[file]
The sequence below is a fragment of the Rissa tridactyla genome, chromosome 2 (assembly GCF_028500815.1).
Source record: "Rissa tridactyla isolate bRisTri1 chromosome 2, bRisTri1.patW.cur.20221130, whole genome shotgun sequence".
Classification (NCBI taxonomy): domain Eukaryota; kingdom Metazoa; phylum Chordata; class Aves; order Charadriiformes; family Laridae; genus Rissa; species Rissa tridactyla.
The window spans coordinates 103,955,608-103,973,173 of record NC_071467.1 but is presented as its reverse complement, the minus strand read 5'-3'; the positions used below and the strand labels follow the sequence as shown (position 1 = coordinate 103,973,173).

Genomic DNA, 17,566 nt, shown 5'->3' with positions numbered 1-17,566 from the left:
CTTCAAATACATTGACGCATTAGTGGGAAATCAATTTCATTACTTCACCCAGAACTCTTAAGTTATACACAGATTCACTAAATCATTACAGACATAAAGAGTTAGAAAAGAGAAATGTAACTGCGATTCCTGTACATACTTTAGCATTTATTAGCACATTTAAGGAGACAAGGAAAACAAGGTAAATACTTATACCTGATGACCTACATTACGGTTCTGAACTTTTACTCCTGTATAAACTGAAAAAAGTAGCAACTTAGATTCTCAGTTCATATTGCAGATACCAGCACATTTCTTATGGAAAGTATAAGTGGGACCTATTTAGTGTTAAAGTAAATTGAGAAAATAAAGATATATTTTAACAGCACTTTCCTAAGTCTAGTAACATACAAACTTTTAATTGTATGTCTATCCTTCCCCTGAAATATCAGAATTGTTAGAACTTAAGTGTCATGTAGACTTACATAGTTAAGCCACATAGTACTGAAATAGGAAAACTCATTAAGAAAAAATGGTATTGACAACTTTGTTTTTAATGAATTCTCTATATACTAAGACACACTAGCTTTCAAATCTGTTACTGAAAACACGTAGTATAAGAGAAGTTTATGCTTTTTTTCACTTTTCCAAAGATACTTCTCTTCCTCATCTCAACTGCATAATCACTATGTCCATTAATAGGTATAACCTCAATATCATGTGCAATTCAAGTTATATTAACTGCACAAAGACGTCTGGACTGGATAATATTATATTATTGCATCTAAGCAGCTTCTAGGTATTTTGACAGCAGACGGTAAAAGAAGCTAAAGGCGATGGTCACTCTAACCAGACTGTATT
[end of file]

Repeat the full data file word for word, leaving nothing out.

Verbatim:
The sequence below is a fragment of the Rissa tridactyla genome, chromosome 2 (assembly GCF_028500815.1).
Source record: "Rissa tridactyla isolate bRisTri1 chromosome 2, bRisTri1.patW.cur.20221130, whole genome shotgun sequence".
Classification (NCBI taxonomy): domain Eukaryota; kingdom Metazoa; phylum Chordata; class Aves; order Charadriiformes; family Laridae; genus Rissa; species Rissa tridactyla.
The window spans coordinates 103,955,608-103,973,173 of record NC_071467.1 but is presented as its reverse complement, the minus strand read 5'-3'; the positions used below and the strand labels follow the sequence as shown (position 1 = coordinate 103,973,173).

Genomic DNA, 17,566 nt, shown 5'->3' with positions numbered 1-17,566 from the left:
CTTCAAATACATTGACGCATTAGTGGGAAATCAATTTCATTACTTCACCCAGAACTCTTAAGTTATACACAGATTCACTAAATCATTACAGACATAAAGAGTTAGAAAAGAGAAATGTAACTGCGATTCCTGTACATACTTTAGCATTTATTAGCACATTTAAGGAGACAAGGAAAACAAGGTAAATACTTATACCTGATGACCTACATTACGGTTCTGAACTTTTACTCCTGTATAAACTGAAAAAAGTAGCAACTTAGATTCTCAGTTCATATTGCAGATACCAGCACATTTCTTATGGAAAGTATAAGTGGGACCTATTTAGTGTTAAAGTAAATTGAGAAAATAAAGATATATTTTAACAGCACTTTCCTAAGTCTAGTAACATACAAACTTTTAATTGTATGTCTATCCTTCCCCTGAAATATCAGAATTGTTAGAACTTAAGTGTCATGTAGACTTACATAGTTAAGCCACATAGTACTGAAATAGGAAAACTCATTAAGAAAAAATGGTATTGACAACTTTGTTTTTAATGAATTCTCTATATACTAAGACACACTAGCTTTCAAATCTGTTACTGAAAACACGTAGTATAAGAGAAGTTTATGCTTTTTTTCACTTTTCCAAAGATACTTCTCTTCCTCATCTCAACTGCATAATCACTATGTCCATTAATAGGTATAACCTCAATATCATGTGCAATTCAAGTTATATTAACTGCACAAAGACGTCTGGACTGGATAATATTATATTATTGCATCTAAGCAGCTTCTAGGTATTTTGACAGCAGACGGTAAAAGAAGCTAAAGGCGATGGTCACTCTAACCAGACTGTATT